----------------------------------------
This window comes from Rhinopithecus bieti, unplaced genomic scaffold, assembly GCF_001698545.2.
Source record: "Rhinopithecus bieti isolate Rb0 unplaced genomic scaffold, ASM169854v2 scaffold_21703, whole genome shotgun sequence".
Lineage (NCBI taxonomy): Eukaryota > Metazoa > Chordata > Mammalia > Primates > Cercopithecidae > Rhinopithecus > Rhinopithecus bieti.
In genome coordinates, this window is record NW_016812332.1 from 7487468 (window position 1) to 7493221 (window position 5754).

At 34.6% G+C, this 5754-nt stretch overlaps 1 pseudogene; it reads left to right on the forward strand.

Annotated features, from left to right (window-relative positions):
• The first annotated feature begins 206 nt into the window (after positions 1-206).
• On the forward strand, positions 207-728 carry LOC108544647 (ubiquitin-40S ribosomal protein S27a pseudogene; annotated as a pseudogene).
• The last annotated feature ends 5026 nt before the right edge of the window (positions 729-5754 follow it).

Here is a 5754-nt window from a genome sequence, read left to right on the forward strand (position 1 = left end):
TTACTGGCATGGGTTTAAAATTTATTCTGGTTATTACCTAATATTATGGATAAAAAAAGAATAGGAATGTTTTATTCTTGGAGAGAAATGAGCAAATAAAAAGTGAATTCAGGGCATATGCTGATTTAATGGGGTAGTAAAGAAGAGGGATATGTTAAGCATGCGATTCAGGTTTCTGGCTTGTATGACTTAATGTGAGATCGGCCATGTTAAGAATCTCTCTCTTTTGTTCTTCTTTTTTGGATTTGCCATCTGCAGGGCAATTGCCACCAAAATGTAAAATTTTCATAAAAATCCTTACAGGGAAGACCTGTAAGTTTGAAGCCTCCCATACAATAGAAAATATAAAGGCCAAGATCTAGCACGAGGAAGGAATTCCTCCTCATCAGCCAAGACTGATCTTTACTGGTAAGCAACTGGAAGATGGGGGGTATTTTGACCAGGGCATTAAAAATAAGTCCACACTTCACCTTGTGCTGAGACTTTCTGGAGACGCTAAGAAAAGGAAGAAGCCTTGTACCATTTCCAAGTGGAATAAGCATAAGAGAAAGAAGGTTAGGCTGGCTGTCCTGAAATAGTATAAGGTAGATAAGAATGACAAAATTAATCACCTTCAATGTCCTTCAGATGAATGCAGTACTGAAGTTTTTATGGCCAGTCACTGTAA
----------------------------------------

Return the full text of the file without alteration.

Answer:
This window comes from Rhinopithecus bieti, unplaced genomic scaffold, assembly GCF_001698545.2.
Source record: "Rhinopithecus bieti isolate Rb0 unplaced genomic scaffold, ASM169854v2 scaffold_21703, whole genome shotgun sequence".
Lineage (NCBI taxonomy): Eukaryota > Metazoa > Chordata > Mammalia > Primates > Cercopithecidae > Rhinopithecus > Rhinopithecus bieti.
In genome coordinates, this window is record NW_016812332.1 from 7487468 (window position 1) to 7493221 (window position 5754).

At 34.6% G+C, this 5754-nt stretch overlaps 1 pseudogene; it reads left to right on the forward strand.

Annotated features, from left to right (window-relative positions):
• The first annotated feature begins 206 nt into the window (after positions 1-206).
• On the forward strand, positions 207-728 carry LOC108544647 (ubiquitin-40S ribosomal protein S27a pseudogene; annotated as a pseudogene).
• The last annotated feature ends 5026 nt before the right edge of the window (positions 729-5754 follow it).

Here is a 5754-nt window from a genome sequence, read left to right on the forward strand (position 1 = left end):
TTACTGGCATGGGTTTAAAATTTATTCTGGTTATTACCTAATATTATGGATAAAAAAAGAATAGGAATGTTTTATTCTTGGAGAGAAATGAGCAAATAAAAAGTGAATTCAGGGCATATGCTGATTTAATGGGGTAGTAAAGAAGAGGGATATGTTAAGCATGCGATTCAGGTTTCTGGCTTGTATGACTTAATGTGAGATCGGCCATGTTAAGAATCTCTCTCTTTTGTTCTTCTTTTTTGGATTTGCCATCTGCAGGGCAATTGCCACCAAAATGTAAAATTTTCATAAAAATCCTTACAGGGAAGACCTGTAAGTTTGAAGCCTCCCATACAATAGAAAATATAAAGGCCAAGATCTAGCACGAGGAAGGAATTCCTCCTCATCAGCCAAGACTGATCTTTACTGGTAAGCAACTGGAAGATGGGGGGTATTTTGACCAGGGCATTAAAAATAAGTCCACACTTCACCTTGTGCTGAGACTTTCTGGAGACGCTAAGAAAAGGAAGAAGCCTTGTACCATTTCCAAGTGGAATAAGCATAAGAGAAAGAAGGTTAGGCTGGCTGTCCTGAAATAGTATAAGGTAGATAAGAATGACAAAATTAATCACCTTCAATGTCCTTCAGATGAATGCAGTACTGAAGTTTTTATGGCCAGTCACTGTAA